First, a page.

CS4740/LING4744/COGST4740/CS5740 Fall 2022

The links below (some in bold) are ordered by what we think you'll be checking most often through the semester first! Hence, information unlikely to change throughout the semester, such as policies, are later in the list.

  1. The course schedule, with links to lecture and assignment materials.

  2. We will post some announcements in the lecture slides, and others (when timely broadcasting to the class is needed), on Ed Stem (Discussions). Please set your Ed notifications appropriately.

  3. Need to reach us? Consult our office hours and staff contact info.

  4. Resources

  5. Policies:

    1. Prerequisites: This course is not only an introduction to natural language processing, but also satisfies the practicum/project requirement for CS majors, and the coursework is designed with that in mind. Hence, Fall 2022 has the following prerequisites:
      1. Strong programming skills are important. Three semesters of programming classes are recommended. CS2110 suffices if you individually could have completed the assignments by yourself.
      2. Python experience required. Some Python courses at Cornell are listed here: https://www.cs.cornell.edu/courses/cs1110/2022sp/alternatives.html
      3. Elementary probability and familiarity with differentiation. Depending on topic coverage (TBD), linear algebra may also be required.
    2. Workload/grading:

      Four programming assignments (with possible partial milestones) (should be done in pairs, individual is OK) (each is expected to take tens of hours, but this time is distributed over multiple weeks) = 17% each; one evening midterm = 16%; one in-person final = 16%;
      but, since the exams test conceptual, individual-level knowledge, to receive a C- or above in the course, students must receive at least a C- on both exams.

      1. For each "4740" piece of graded coursework, we make preliminary score-to-grade conversions. We do not use the same absolute cutoffs across different assignments/exams for grade-levels, so as to adjust for the difficulty of the exams and assignments each semester. Also, because you are not in competition with each other, student course grades are not dependent on how other students do. We do not report medians or means: as a wise former course-staff member said, "Reporting the median is guaranteed to make at least half the class feel bad", even if everyone did well.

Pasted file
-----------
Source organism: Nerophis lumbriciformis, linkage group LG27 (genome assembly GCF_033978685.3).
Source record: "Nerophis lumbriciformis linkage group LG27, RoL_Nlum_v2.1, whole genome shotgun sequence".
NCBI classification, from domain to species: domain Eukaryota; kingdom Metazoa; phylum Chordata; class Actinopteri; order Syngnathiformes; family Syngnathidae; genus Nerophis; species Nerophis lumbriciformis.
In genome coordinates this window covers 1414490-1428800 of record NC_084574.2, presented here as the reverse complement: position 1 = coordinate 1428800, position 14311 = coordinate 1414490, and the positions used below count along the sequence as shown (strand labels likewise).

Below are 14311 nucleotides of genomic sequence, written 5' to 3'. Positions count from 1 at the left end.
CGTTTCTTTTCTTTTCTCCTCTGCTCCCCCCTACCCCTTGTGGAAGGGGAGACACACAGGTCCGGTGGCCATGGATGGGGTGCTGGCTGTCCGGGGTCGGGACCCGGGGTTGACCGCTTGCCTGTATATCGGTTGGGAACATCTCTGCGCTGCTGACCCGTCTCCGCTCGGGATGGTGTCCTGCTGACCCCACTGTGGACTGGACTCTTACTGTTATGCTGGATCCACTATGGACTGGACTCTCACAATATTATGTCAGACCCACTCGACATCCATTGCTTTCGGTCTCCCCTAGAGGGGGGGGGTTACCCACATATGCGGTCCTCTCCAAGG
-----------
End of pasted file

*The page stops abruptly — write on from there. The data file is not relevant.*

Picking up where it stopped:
2. Students enrolled in CS5740 complete an additional component for each 4740 homework, to be done individually. Scores on these components are converted to "satisfactory", "borderline", and "unsatisfactory". If a student receives two "borderline"s or one "unsatisfactory" among the four homeworks, we reserve the right to lower the student's letter grade as computed for 4740 by the equivalent of a "level", for example, from a B to a B-.
      3. Regrade requests: Communication regarding regrade requests must be done only in writing via Gradescope/CMS (as appropriate): given the number of staff members involved in handling regrade requests, we need records of all discussions.
        We want to give grades that accurately represent our assessment of your understanding of the course material. Hence, if you are given a lower score than you should have been, you should absolutely bring it to our attention via the mechanisms just described. However, we must explicitly mention an additional consequence of the importance of grade accuracy: if we notice that you have been assigned more points than you should have been, we are duty-bound to correct such scores downward to the correct value.
    3. Deadlines policy: We do not have slip days, and there is no "you can submit late for a small penalty": you need to hit the submission deadlines. But if there are extenuating circumstances, please email and we can talk. (Still submit what you have before the deadline, so we have an indication of your progress at that point.)
    4. Exam conflicts: we will open a CMS "quiz" to submit make-up exam requests roughly two weeks before the exams. We cannot determine too far ahead of time the dates/locations, in part because there are many classes with currently-unknown demand that are looking to reserve rooms.
    5. SDS accommodations: The instructor(s) have online access to SDS letters regarding accommodations for exams and other course matters, and will honor these accommodations. As recommended by the SDS office, we do ask that for each homework/exam, you let us know beforehand in a timely fashion whether you wish to apply your accommodations. For homeworks, email to suffices; for exams, you should use the aforementioned pseudo-"assignment" to register.